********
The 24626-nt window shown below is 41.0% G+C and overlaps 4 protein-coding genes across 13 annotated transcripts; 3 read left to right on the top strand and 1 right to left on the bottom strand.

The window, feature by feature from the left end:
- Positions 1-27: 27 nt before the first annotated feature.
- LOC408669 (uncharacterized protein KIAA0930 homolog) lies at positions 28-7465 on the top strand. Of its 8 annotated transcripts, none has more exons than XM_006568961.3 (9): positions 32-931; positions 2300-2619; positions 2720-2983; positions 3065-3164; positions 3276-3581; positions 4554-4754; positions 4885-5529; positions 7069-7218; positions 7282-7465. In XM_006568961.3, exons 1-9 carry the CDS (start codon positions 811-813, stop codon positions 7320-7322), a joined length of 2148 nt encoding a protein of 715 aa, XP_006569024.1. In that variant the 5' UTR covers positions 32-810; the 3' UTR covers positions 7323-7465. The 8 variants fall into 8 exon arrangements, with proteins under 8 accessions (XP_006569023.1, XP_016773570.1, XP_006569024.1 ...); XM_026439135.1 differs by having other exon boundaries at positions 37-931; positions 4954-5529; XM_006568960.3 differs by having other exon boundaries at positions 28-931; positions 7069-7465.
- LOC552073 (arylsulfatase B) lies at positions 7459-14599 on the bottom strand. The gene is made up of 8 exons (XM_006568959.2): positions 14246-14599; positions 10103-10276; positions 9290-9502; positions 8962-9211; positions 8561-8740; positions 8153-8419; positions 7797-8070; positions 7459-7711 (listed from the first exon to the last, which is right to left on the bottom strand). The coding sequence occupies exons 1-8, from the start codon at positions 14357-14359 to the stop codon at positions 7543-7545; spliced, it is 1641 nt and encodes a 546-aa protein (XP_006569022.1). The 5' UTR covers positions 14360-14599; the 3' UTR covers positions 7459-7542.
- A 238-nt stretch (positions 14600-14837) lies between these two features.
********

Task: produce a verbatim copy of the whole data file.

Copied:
The 24626-nt window shown below is 41.0% G+C and overlaps 4 protein-coding genes across 13 annotated transcripts; 3 read left to right on the top strand and 1 right to left on the bottom strand.

The window, feature by feature from the left end:
- Positions 1-27: 27 nt before the first annotated feature.
- LOC408669 (uncharacterized protein KIAA0930 homolog) lies at positions 28-7465 on the top strand. Of its 8 annotated transcripts, none has more exons than XM_006568961.3 (9): positions 32-931; positions 2300-2619; positions 2720-2983; positions 3065-3164; positions 3276-3581; positions 4554-4754; positions 4885-5529; positions 7069-7218; positions 7282-7465. In XM_006568961.3, exons 1-9 carry the CDS (start codon positions 811-813, stop codon positions 7320-7322), a joined length of 2148 nt encoding a protein of 715 aa, XP_006569024.1. In that variant the 5' UTR covers positions 32-810; the 3' UTR covers positions 7323-7465. The 8 variants fall into 8 exon arrangements, with proteins under 8 accessions (XP_006569023.1, XP_016773570.1, XP_006569024.1 ...); XM_026439135.1 differs by having other exon boundaries at positions 37-931; positions 4954-5529; XM_006568960.3 differs by having other exon boundaries at positions 28-931; positions 7069-7465.
- LOC552073 (arylsulfatase B) lies at positions 7459-14599 on the bottom strand. The gene is made up of 8 exons (XM_006568959.2): positions 14246-14599; positions 10103-10276; positions 9290-9502; positions 8962-9211; positions 8561-8740; positions 8153-8419; positions 7797-8070; positions 7459-7711 (listed from the first exon to the last, which is right to left on the bottom strand). The coding sequence occupies exons 1-8, from the start codon at positions 14357-14359 to the stop codon at positions 7543-7545; spliced, it is 1641 nt and encodes a 546-aa protein (XP_006569022.1). The 5' UTR covers positions 14360-14599; the 3' UTR covers positions 7459-7542.
- A 238-nt stretch (positions 14600-14837) lies between these two features.